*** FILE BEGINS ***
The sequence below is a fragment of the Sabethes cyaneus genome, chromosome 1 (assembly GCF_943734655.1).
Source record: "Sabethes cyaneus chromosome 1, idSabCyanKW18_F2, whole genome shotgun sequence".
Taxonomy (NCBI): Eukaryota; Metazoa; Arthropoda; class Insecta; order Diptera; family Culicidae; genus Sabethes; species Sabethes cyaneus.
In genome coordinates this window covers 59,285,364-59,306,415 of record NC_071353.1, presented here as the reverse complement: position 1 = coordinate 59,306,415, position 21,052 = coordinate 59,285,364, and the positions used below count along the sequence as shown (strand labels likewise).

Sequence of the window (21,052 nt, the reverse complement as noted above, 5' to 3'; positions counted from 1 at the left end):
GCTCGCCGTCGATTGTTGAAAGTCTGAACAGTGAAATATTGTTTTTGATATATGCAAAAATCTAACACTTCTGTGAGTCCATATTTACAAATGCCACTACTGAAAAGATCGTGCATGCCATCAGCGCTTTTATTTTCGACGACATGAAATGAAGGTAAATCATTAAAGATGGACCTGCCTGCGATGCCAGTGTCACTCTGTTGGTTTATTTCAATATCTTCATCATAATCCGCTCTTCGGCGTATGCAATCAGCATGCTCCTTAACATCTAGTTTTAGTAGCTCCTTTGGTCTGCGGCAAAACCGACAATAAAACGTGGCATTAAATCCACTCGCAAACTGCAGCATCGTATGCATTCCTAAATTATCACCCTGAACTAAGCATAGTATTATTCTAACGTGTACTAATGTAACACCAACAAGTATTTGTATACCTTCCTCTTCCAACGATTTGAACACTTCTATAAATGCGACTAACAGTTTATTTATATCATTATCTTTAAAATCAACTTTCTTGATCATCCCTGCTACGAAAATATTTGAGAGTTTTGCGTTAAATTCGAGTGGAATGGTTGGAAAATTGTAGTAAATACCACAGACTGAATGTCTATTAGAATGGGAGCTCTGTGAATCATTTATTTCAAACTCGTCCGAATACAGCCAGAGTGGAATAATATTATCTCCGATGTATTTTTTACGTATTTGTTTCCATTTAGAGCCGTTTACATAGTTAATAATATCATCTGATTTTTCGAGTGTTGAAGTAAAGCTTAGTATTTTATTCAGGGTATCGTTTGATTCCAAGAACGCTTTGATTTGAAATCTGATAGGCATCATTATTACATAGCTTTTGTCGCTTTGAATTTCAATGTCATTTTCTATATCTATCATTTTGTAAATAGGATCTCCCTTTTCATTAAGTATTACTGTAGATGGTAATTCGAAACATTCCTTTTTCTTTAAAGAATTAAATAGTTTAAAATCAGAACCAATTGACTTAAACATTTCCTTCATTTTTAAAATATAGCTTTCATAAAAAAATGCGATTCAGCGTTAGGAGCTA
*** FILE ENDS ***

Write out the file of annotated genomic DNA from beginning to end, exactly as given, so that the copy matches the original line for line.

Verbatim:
The sequence below is a fragment of the Sabethes cyaneus genome, chromosome 1 (assembly GCF_943734655.1).
Source record: "Sabethes cyaneus chromosome 1, idSabCyanKW18_F2, whole genome shotgun sequence".
Taxonomy (NCBI): Eukaryota; Metazoa; Arthropoda; class Insecta; order Diptera; family Culicidae; genus Sabethes; species Sabethes cyaneus.
In genome coordinates this window covers 59,285,364-59,306,415 of record NC_071353.1, presented here as the reverse complement: position 1 = coordinate 59,306,415, position 21,052 = coordinate 59,285,364, and the positions used below count along the sequence as shown (strand labels likewise).

Sequence of the window (21,052 nt, the reverse complement as noted above, 5' to 3'; positions counted from 1 at the left end):
GCTCGCCGTCGATTGTTGAAAGTCTGAACAGTGAAATATTGTTTTTGATATATGCAAAAATCTAACACTTCTGTGAGTCCATATTTACAAATGCCACTACTGAAAAGATCGTGCATGCCATCAGCGCTTTTATTTTCGACGACATGAAATGAAGGTAAATCATTAAAGATGGACCTGCCTGCGATGCCAGTGTCACTCTGTTGGTTTATTTCAATATCTTCATCATAATCCGCTCTTCGGCGTATGCAATCAGCATGCTCCTTAACATCTAGTTTTAGTAGCTCCTTTGGTCTGCGGCAAAACCGACAATAAAACGTGGCATTAAATCCACTCGCAAACTGCAGCATCGTATGCATTCCTAAATTATCACCCTGAACTAAGCATAGTATTATTCTAACGTGTACTAATGTAACACCAACAAGTATTTGTATACCTTCCTCTTCCAACGATTTGAACACTTCTATAAATGCGACTAACAGTTTATTTATATCATTATCTTTAAAATCAACTTTCTTGATCATCCCTGCTACGAAAATATTTGAGAGTTTTGCGTTAAATTCGAGTGGAATGGTTGGAAAATTGTAGTAAATACCACAGACTGAATGTCTATTAGAATGGGAGCTCTGTGAATCATTTATTTCAAACTCGTCCGAATACAGCCAGAGTGGAATAATATTATCTCCGATGTATTTTTTACGTATTTGTTTCCATTTAGAGCCGTTTACATAGTTAATAATATCATCTGATTTTTCGAGTGTTGAAGTAAAGCTTAGTATTTTATTCAGGGTATCGTTTGATTCCAAGAACGCTTTGATTTGAAATCTGATAGGCATCATTATTACATAGCTTTTGTCGCTTTGAATTTCAATGTCATTTTCTATATCTATCATTTTGTAAATAGGATCTCCCTTTTCATTAAGTATTACTGTAGATGGTAATTCGAAACATTCCTTTTTCTTTAAAGAATTAAATAGTTTAAAATCAGAACCAATTGACTTAAACATTTCCTTCATTTTTAAAATATAGCTTTCATAAAAAAATGCGATTCAGCGTTAGGAGCTA